‘Albinism won’t stop me’

Thubelihle Mpisi, a successful young lawyer living with albinism.

DO not call me an albino, I am an African man living with the condition of albinism.

These are the words of Thubelihle Sibonakaliso Mpisi, a 24-year-old commercial law attorney who was born and bred in Gamalakhe and now works for Adams & Adams Attorneys.

Thubelihle was approached by this prestigious South African law firm in 2013, when he was still at university. “I just couldn’t say no to this offer of a lifetime,” he said.

Thubelihle on the Mandela bridge in Johannesburg.

Thubelihle Mpisi on the Mandela bridge in Johannesburg.

“There is a difference between wanting a job and wanting to work. Adams is a firm that has people who are pioneers in their own capacity as individuals. It’s a great platform for people who are focused, but also have a great sense of legal creativity and most importantly, have purpose. So I thought it’s best I join them,” he added.

Thubelihle has described working for the law firm as stressful at times but very rewarding.

He has had the privilege of being involved with major cases such as the Nkandla constitutional issue as well as the Robert McBride case.

“It has taught me a lot about human relations and built my esteem as a young lawyer,” said Thubelihle.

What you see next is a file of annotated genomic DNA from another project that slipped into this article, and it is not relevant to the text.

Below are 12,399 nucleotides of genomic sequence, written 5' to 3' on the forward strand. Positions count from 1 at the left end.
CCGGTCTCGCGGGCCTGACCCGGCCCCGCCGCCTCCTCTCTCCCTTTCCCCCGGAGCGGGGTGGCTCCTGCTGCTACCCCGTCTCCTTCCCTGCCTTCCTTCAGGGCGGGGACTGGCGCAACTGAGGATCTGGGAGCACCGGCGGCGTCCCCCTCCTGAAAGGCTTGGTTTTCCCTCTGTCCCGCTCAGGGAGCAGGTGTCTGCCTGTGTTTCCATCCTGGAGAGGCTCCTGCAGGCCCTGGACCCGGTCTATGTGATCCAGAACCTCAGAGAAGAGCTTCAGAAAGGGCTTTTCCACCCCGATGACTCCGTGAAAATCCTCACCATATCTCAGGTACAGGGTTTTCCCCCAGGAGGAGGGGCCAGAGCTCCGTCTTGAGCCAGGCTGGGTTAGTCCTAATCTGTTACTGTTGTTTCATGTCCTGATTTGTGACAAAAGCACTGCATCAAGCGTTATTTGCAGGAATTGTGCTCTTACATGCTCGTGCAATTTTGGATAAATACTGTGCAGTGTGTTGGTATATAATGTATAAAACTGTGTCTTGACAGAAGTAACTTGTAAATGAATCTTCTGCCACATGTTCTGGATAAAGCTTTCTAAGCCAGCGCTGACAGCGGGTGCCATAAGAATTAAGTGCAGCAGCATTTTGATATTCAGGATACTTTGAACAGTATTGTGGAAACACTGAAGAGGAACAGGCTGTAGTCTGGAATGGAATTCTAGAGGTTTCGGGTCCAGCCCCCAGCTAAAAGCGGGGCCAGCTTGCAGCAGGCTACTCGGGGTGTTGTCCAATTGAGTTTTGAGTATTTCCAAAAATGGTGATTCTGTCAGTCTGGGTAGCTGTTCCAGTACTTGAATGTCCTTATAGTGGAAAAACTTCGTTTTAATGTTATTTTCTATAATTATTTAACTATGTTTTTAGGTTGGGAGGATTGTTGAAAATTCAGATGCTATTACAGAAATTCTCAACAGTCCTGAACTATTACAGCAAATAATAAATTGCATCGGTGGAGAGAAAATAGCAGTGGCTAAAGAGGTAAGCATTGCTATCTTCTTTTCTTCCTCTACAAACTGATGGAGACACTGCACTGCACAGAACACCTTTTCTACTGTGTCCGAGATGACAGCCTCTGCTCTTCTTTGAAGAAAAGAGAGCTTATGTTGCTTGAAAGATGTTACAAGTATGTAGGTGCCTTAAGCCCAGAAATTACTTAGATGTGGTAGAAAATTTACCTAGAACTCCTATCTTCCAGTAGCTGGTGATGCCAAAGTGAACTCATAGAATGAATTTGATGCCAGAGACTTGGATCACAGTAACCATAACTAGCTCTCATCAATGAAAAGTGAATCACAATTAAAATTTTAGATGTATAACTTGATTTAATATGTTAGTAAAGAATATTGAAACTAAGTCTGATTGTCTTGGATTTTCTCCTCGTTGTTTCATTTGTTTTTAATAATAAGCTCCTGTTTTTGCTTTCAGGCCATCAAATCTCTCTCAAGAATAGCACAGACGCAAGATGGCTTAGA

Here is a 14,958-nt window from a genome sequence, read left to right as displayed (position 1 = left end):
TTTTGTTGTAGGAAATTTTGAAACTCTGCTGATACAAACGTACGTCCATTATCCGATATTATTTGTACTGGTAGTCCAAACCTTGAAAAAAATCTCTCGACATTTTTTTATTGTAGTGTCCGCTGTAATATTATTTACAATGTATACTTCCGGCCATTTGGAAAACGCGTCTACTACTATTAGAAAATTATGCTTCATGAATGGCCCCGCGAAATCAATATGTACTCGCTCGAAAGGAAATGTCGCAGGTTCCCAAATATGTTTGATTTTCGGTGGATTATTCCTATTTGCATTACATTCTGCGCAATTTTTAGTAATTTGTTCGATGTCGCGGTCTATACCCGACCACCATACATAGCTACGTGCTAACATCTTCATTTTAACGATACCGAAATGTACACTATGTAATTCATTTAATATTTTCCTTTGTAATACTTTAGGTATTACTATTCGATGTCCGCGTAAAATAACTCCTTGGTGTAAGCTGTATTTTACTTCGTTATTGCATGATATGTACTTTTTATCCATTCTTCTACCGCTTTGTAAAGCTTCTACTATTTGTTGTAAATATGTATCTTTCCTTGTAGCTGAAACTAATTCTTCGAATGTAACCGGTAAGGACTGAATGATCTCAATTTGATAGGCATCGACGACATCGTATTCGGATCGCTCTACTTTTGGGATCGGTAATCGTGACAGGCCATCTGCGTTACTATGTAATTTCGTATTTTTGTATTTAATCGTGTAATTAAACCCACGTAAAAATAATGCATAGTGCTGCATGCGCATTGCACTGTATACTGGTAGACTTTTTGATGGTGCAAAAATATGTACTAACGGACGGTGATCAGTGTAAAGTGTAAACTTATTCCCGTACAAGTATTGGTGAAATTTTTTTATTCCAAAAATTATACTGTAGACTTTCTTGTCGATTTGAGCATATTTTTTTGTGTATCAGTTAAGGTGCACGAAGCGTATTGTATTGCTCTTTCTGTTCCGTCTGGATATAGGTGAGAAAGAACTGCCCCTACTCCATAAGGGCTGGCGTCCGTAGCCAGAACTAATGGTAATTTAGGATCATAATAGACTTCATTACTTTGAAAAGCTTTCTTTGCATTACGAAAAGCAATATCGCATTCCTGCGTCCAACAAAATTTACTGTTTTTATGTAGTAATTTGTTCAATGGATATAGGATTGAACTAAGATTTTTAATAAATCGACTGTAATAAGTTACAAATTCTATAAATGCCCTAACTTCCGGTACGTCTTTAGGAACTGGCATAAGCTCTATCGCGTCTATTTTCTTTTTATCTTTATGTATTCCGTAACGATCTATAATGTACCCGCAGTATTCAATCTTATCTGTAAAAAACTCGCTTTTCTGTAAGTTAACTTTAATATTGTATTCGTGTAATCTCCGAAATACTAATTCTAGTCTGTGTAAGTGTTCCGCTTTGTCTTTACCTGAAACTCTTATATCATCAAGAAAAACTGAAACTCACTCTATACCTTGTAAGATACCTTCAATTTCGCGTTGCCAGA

Thubelihle is proud of his ability to not concern himself with the stereotypes of albinism, pointing out that with or without the condition, one will always face challenges in life.

“My approach has always been to say that as people, we will always accentuate fundamental and necessary biological differences such as race and skin colour.

Thubelihle Mpisi has defied the odds.

Thubelihle Mpisi has defied the odds.

“My simple view is that, it starts with equality and ends with equality. Pigment is just but one part of human biology,” he said.

He firmly believes that perceiving success with reference to assets is a narrow understanding of success.

“While I consider myself to have achieved some success, which I have worked very hard for, I do not consider myself to have attained this out of greed but out of the ever-evolving dynamic nature of success- you have to keep working towards building and getting more,” said Thubelihle.

He also feels strongly about making the most out of the present moment and making it count, without expecting to derive anything from it.

He says the biggest achievement you can ever have in life is knowing that you have lived up to your full potential.

“I am currently working towards obtaining my doctorate in law, perhaps once I have done that I can say with more certainty that I have made it,” said Thubelihle.

With all this said, albinism is not a disease or a plea for pity but rather a human condition that does not prevent anyone from reaching their full potential and excelling beyond society’s expectations.

Thubelihle Sibonakaliso Mpisi is living proof of this truth.


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